Connect with us

Calls

Packers say refs confused them in final seconds in loss to Steelers

Published

on

Packers say officials told them to not snap ball before winding the clock (video)

The Steelers-Packers Week 16 game had its fill of controversial plays, but the last play didn’t seem controversial – until today. 

To set things up, the Packers were knocking on the door of a tying touchdown when the officials called a Packers’ lineman for a false start penaltyStopwatch, with 20 seconds left and the clock running.  The Packers didn’t have any timeouts left, and according to the rules, referee Carl Cheffers properly ordered 10 seconds run off the clock and clearly announced that the clock would start on his signal.  Then, according to the Packers, things got confusing.

The Packers say the officiating crew told them not to snap the ball before winding the clock.  According to the report,

I was watching the official spot the ball and all of a sudden I look up and I’m calling the snap count and the clock had already started,” quarterback Matt Flynn said, according to the Milwaukee Journal Sentinel. “I guess we thought we’d be able to get those plays off.

“I don’t know what it was. We felt like we should have been able to get two plays off and I didn’t. I called the snap count as fast as I could …”

According to another report from Yahoo, the Packers center Evan Dietrich-Smith said this sequence threw off the Packers play calling.

Well, let’s break it down by analyzing the video of the last play.  The Packers are on the line, ready to snap and ball, but the officials aren’t ready yet.  Referee Carl Cheffers stands at the line of scrimmage with quarterback Matt Flynn.  Cheffers then motions umpire Undrey Wash to stand over the ball.  Cheffers backpedals into his proper place and motions Wash away from the ball.  As Wash is backing up into his position (behind the defensive line) Cheffers then blows his whistle and signals the clock to start.  The clock is running while Flynn calls the cadence.  Cheffers appears to run up and yell something to Flynn.  Reports surmise that Cheffers was advising Flynn that the clock was running.  Flynn finishes calling the play and gets the snap with :03 on the clock and only gets one play off before time expires.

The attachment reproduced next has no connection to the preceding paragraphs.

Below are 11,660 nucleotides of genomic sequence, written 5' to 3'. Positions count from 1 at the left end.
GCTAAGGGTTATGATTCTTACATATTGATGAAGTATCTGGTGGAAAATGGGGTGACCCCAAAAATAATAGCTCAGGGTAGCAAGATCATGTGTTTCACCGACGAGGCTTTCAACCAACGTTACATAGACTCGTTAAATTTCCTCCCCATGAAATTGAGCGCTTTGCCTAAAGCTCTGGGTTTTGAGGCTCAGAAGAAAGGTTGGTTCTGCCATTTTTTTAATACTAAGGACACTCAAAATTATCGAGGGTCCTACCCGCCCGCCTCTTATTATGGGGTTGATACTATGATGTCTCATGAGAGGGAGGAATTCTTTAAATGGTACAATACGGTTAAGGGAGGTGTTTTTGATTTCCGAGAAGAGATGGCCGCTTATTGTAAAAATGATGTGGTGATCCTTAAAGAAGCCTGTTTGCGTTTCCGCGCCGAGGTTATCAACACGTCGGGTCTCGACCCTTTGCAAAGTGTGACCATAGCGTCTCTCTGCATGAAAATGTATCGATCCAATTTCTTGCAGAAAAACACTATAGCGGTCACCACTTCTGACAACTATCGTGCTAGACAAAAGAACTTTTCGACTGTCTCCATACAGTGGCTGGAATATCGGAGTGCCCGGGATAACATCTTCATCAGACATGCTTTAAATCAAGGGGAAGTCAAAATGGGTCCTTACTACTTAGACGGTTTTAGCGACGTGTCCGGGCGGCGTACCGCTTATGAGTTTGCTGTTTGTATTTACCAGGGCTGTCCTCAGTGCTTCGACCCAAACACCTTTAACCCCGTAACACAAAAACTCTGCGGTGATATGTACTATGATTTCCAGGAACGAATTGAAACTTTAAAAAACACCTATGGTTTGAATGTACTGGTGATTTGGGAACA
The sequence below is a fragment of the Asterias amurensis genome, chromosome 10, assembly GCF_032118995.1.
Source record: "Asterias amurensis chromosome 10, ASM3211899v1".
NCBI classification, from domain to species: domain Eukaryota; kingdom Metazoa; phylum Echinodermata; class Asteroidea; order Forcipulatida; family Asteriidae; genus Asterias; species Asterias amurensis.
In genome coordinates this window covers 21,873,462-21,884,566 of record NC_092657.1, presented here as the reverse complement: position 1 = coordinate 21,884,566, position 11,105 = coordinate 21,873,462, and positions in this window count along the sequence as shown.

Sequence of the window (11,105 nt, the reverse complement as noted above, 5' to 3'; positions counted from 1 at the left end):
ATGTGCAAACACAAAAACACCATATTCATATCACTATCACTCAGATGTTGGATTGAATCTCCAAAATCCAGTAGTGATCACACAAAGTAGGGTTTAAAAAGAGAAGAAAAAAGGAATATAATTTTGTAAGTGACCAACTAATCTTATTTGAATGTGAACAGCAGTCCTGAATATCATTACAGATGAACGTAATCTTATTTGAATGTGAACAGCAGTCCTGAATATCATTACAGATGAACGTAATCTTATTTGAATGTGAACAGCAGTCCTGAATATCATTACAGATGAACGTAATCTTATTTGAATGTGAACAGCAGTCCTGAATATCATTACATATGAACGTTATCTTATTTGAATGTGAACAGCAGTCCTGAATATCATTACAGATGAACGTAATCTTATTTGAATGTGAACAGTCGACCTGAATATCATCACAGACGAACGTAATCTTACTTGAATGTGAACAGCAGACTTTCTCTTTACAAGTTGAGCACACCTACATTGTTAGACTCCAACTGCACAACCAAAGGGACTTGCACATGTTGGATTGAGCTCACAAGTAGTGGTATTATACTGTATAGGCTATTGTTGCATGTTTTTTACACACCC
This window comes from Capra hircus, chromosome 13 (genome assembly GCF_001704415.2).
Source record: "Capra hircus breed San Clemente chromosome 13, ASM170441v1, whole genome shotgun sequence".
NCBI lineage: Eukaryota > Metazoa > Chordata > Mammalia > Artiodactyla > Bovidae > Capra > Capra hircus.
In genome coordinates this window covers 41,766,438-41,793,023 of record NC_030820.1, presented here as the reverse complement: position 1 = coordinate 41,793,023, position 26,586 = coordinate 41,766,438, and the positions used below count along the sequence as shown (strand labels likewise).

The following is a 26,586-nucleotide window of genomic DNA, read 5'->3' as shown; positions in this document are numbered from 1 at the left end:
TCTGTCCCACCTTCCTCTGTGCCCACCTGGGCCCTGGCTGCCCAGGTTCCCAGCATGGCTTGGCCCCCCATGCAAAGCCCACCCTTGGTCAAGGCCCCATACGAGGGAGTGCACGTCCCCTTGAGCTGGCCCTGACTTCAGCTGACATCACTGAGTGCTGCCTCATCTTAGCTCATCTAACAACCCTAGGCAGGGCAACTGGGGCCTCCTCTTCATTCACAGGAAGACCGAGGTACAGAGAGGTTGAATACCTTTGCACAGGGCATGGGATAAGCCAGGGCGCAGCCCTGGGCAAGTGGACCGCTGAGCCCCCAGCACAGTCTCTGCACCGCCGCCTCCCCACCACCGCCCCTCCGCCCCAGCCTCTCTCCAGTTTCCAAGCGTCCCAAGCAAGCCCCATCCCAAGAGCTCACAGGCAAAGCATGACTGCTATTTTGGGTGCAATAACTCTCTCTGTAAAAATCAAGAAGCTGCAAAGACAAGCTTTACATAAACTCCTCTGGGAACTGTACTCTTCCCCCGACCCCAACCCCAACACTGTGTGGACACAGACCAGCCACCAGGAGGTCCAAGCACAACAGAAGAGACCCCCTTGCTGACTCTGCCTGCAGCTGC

I think the video shows that the officials did not interfere with the Packers from getting the snap off.  When I read the first media reports, I had visions of Wash standing with his foot on the ball and the clock running.  That did not happen.  Cheffers and Wash properly waited for both teams to get ready, and for the rest of the officials and chain gang to be set.  This is proper procedure.  The officials were well out of Dietrich-Smith’s and Flynn’s way before Cheffers blew his whistle and wound the clock.  Flynn was simply very deliberate in calling that last play.  There is no rule preventing Flynn from calling the play before Cheffers winds the clock — the Packers just couldn’t snap the ball.

While the Packers’ complaints are getting some play in the media, the team can’t hang it on Cheffers and Wash for only being able to run one play in 10 seconds.

Mark Schultz is a high school football official, freelance writer and journalist. He first became interested in officiating when he was six years old, was watching a NFL game with his father and asked the fateful question, "Dad, what are those guys in the striped shirts doing?"

Advertisement